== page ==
Kcymaerxthaere is an art project created by Eames Demetrios that is made up of a series of plaques and other markers around the world. Each of these markers honors an event or person from a parallel universe that, according to Demetrios, “co-exists to some degree with ours.” Most of these installations are bronze or stone plaques inscribed with stories but some are larger, even entire buildings. As of 2021, there are more than 140 sites spread across six continents and 30 countries.
Many first learned about the work of Forrest Bess through a mysterious auction—and gradually the story of his disaggregation in time came into focus. Some of the collections acquired at that auction are displayed in museums from time to time. The story of his life here at this spot is, indeed, a sad one because his younger years never made it across the river. Many people blame this on the fact that in Aywatin gwome (on the right bank of the river, where this marker is), the Earth turned on its axis 412 times a year, but across the river, in Erailen gwome, it turned only 350 times. Though this led to spectacular atmospheric effects, what was more important is that that divide disguised a particularly treacherous time frontier (or ywreng)–the one that Bess ran desperately afoul of.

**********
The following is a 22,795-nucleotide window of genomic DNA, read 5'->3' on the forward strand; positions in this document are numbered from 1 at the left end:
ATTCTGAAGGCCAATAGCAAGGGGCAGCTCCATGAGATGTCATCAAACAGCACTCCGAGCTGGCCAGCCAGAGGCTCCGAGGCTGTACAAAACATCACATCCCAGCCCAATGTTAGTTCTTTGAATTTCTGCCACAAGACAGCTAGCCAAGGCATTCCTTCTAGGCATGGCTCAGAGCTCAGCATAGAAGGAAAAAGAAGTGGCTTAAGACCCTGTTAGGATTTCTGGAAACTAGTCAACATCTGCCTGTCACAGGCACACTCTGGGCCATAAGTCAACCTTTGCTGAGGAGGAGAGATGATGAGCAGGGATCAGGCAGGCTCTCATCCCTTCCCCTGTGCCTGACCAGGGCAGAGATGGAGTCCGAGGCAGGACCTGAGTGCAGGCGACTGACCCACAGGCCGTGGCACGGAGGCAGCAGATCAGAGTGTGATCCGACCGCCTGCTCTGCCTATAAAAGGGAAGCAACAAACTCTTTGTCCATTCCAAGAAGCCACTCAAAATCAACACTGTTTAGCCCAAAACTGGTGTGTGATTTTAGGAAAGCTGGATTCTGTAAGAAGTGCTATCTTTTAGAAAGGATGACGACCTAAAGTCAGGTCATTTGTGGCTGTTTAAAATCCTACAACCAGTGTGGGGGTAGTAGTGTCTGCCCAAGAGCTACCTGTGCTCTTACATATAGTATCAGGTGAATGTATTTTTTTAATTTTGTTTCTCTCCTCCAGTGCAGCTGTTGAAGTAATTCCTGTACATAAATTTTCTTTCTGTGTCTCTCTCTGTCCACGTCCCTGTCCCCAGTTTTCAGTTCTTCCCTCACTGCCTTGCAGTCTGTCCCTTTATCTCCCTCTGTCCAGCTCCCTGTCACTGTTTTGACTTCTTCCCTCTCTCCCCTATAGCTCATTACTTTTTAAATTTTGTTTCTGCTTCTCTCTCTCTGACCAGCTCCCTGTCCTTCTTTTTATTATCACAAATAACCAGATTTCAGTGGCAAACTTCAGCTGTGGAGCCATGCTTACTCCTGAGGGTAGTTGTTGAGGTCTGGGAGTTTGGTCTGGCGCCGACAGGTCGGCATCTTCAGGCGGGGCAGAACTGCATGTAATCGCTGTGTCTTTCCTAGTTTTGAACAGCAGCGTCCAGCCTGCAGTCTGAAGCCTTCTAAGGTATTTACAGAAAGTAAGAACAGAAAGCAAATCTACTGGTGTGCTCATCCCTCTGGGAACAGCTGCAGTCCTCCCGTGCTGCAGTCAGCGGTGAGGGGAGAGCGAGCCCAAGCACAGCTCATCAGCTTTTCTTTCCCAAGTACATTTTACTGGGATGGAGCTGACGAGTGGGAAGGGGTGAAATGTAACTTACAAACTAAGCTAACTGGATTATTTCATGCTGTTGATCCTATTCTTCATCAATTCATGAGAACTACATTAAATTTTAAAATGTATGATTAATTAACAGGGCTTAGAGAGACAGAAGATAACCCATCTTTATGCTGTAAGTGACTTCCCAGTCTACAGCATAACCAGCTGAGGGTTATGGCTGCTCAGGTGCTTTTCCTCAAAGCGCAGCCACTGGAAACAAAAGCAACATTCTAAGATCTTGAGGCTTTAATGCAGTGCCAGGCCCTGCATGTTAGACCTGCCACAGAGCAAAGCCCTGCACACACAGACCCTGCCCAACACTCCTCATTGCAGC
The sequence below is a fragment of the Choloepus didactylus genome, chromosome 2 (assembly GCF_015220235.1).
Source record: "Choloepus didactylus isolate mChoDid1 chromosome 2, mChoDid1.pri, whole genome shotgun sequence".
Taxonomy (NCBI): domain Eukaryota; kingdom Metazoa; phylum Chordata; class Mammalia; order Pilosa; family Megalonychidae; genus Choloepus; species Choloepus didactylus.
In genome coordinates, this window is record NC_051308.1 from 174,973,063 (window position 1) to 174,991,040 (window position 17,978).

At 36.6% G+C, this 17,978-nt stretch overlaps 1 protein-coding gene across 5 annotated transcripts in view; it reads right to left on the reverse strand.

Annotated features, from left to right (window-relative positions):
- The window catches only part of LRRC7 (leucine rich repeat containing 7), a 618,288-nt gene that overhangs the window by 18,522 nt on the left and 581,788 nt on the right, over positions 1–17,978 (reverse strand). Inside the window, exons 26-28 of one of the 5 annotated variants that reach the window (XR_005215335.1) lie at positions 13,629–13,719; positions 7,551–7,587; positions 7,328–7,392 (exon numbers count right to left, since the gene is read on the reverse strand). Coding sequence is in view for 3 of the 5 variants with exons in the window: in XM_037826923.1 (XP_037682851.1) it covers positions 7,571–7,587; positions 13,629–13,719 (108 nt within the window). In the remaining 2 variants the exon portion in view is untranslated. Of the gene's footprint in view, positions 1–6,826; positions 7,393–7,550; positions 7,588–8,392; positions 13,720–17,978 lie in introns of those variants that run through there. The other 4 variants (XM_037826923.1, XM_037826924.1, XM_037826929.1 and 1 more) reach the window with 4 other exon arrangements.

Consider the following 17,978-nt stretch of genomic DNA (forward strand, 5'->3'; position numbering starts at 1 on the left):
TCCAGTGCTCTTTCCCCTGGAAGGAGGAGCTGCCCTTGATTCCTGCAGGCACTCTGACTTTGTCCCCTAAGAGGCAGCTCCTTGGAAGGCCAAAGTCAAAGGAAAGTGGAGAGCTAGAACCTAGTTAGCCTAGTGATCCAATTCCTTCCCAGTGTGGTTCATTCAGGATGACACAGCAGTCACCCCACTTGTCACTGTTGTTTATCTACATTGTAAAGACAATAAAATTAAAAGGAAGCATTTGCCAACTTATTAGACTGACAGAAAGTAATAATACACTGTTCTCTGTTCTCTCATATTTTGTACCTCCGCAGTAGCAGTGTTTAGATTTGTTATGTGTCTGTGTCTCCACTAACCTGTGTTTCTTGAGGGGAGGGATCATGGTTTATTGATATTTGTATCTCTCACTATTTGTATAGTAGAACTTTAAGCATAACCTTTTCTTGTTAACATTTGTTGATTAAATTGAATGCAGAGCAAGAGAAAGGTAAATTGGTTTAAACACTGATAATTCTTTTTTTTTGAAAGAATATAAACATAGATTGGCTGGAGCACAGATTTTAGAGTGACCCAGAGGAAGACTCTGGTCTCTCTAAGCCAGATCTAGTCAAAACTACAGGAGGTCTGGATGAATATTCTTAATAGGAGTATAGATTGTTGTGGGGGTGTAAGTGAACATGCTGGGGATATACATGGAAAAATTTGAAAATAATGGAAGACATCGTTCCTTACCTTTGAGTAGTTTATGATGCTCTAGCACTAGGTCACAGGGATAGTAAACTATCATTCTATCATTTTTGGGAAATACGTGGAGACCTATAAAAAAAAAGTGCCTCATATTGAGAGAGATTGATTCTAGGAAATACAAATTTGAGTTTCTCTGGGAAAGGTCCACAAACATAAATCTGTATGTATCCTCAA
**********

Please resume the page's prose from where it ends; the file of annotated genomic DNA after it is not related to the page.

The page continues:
In Kcymaerxthaereal terms, Bess is especially intriguing not simply because he was the only artist to paint both Nobunaga-Gotari and Nobunaga-Ventreven from life. In addition, because he had spent time with the Bravenleavanne (the culture that believe in good deeds for their own sake), he was able to share their values with Gotari soon after Gotari founded Hizurokoro.
Know Before You Go
Near the Fish Ladder, on the right bank (here, the West side) of the Grand River, near the intersection of 4th St NW and Front Ave, NW. Then walk up a small hill just south of the Fish Ladder.